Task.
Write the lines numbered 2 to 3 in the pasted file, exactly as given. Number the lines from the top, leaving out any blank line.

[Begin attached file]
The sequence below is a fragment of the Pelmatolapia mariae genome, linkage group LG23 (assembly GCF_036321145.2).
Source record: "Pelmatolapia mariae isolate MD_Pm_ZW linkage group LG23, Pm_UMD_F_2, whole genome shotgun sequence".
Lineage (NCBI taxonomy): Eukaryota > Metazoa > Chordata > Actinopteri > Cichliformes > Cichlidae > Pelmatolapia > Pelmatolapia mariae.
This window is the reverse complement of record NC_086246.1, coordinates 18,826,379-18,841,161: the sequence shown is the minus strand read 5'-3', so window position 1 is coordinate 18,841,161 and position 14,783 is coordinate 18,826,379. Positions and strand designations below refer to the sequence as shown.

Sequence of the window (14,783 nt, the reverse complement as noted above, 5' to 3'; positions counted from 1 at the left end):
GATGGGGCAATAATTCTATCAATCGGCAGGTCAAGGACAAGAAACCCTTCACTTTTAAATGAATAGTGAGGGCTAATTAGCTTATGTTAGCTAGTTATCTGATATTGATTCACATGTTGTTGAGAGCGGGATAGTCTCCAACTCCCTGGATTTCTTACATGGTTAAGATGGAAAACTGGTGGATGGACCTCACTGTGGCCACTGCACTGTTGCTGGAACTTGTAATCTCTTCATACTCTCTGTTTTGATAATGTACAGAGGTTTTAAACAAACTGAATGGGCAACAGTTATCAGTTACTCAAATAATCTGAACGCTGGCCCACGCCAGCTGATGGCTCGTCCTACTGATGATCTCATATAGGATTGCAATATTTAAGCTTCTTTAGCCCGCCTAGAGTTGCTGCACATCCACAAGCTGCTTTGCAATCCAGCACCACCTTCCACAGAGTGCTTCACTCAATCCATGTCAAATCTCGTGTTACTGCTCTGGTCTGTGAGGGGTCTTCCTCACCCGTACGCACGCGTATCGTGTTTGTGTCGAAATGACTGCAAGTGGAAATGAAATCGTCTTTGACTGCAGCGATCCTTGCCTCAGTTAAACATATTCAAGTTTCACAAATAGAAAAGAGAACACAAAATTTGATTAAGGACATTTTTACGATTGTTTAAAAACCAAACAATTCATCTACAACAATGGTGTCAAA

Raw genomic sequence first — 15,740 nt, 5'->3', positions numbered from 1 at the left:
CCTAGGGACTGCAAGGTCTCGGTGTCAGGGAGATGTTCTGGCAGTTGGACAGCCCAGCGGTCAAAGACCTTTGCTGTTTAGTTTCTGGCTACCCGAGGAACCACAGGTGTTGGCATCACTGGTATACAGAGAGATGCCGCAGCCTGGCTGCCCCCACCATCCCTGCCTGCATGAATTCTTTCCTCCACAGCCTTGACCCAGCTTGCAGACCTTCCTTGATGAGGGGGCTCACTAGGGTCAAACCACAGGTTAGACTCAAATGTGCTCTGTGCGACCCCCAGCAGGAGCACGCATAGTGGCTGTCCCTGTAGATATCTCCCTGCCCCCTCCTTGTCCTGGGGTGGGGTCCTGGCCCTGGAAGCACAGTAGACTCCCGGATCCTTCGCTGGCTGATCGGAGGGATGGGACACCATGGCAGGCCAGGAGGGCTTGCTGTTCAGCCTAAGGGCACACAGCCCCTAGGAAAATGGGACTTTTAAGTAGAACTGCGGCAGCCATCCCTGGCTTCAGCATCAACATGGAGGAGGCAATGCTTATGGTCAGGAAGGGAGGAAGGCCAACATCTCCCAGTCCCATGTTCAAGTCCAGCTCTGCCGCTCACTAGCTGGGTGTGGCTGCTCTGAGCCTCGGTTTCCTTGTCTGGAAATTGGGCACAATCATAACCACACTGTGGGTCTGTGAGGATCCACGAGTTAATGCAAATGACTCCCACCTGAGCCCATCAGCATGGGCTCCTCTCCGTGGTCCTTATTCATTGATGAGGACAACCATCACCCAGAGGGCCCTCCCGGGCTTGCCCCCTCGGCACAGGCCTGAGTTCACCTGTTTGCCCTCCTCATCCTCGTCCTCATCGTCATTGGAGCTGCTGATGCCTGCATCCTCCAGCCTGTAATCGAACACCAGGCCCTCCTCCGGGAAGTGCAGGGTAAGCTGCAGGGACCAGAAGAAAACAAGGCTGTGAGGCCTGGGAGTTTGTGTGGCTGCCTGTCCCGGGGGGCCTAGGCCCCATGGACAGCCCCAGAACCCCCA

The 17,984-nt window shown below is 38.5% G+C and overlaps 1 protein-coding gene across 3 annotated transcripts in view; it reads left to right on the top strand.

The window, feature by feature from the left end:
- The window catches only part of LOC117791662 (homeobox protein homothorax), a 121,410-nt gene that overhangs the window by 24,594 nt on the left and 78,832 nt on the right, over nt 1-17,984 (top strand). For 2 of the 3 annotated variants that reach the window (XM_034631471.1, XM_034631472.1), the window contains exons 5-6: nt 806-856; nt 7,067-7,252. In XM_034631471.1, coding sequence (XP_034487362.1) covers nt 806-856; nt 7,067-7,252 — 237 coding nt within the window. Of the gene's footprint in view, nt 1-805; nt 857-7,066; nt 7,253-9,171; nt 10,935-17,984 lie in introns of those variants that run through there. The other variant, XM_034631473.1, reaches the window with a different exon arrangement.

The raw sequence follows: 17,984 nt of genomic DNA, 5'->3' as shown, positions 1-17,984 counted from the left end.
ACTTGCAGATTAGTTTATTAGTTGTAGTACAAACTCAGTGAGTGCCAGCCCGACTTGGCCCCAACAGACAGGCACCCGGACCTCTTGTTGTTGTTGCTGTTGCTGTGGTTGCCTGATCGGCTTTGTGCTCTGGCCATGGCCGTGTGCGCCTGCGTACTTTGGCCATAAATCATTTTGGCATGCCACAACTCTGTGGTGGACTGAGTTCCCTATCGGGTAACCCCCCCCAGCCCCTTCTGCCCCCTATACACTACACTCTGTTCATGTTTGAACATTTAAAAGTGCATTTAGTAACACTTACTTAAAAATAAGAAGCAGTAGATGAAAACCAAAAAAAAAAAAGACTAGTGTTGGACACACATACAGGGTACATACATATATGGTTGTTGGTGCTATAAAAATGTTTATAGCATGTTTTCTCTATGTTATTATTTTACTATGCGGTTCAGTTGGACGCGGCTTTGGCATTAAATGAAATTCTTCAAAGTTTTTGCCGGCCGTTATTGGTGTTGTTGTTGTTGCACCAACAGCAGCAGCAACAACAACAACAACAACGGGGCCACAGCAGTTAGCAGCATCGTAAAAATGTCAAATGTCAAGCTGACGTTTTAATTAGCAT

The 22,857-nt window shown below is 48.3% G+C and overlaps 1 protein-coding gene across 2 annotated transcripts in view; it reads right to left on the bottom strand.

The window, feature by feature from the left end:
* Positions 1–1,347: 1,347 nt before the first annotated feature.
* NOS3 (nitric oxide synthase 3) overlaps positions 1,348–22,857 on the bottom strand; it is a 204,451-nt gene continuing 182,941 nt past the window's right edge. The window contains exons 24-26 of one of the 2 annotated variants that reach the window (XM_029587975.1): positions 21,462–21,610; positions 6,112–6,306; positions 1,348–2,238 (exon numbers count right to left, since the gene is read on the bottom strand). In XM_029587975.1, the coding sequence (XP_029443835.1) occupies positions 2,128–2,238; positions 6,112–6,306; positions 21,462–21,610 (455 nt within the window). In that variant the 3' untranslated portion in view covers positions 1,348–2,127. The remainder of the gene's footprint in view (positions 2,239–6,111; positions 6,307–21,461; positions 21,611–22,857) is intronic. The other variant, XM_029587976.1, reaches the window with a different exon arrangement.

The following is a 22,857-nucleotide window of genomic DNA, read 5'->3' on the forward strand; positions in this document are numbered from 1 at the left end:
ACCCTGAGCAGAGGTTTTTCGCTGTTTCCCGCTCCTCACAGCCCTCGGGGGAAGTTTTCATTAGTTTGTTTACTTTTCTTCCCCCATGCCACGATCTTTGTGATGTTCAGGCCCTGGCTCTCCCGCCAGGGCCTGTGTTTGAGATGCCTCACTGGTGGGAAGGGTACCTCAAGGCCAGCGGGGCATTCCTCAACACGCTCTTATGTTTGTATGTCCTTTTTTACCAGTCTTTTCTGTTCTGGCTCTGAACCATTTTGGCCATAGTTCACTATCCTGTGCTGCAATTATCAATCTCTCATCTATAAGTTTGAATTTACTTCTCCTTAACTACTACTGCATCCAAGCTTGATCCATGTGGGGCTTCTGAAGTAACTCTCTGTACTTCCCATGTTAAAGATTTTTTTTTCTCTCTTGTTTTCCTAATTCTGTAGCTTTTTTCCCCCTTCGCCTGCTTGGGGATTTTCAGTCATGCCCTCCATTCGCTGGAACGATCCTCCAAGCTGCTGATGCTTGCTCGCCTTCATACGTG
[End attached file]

Source record: "Pelmatolapia mariae isolate MD_Pm_ZW linkage group LG23, Pm_UMD_F_2, whole genome shotgun sequence".
Lineage (NCBI taxonomy): Eukaryota > Metazoa > Chordata > Actinopteri > Cichliformes > Cichlidae > Pelmatolapia > Pelmatolapia mariae.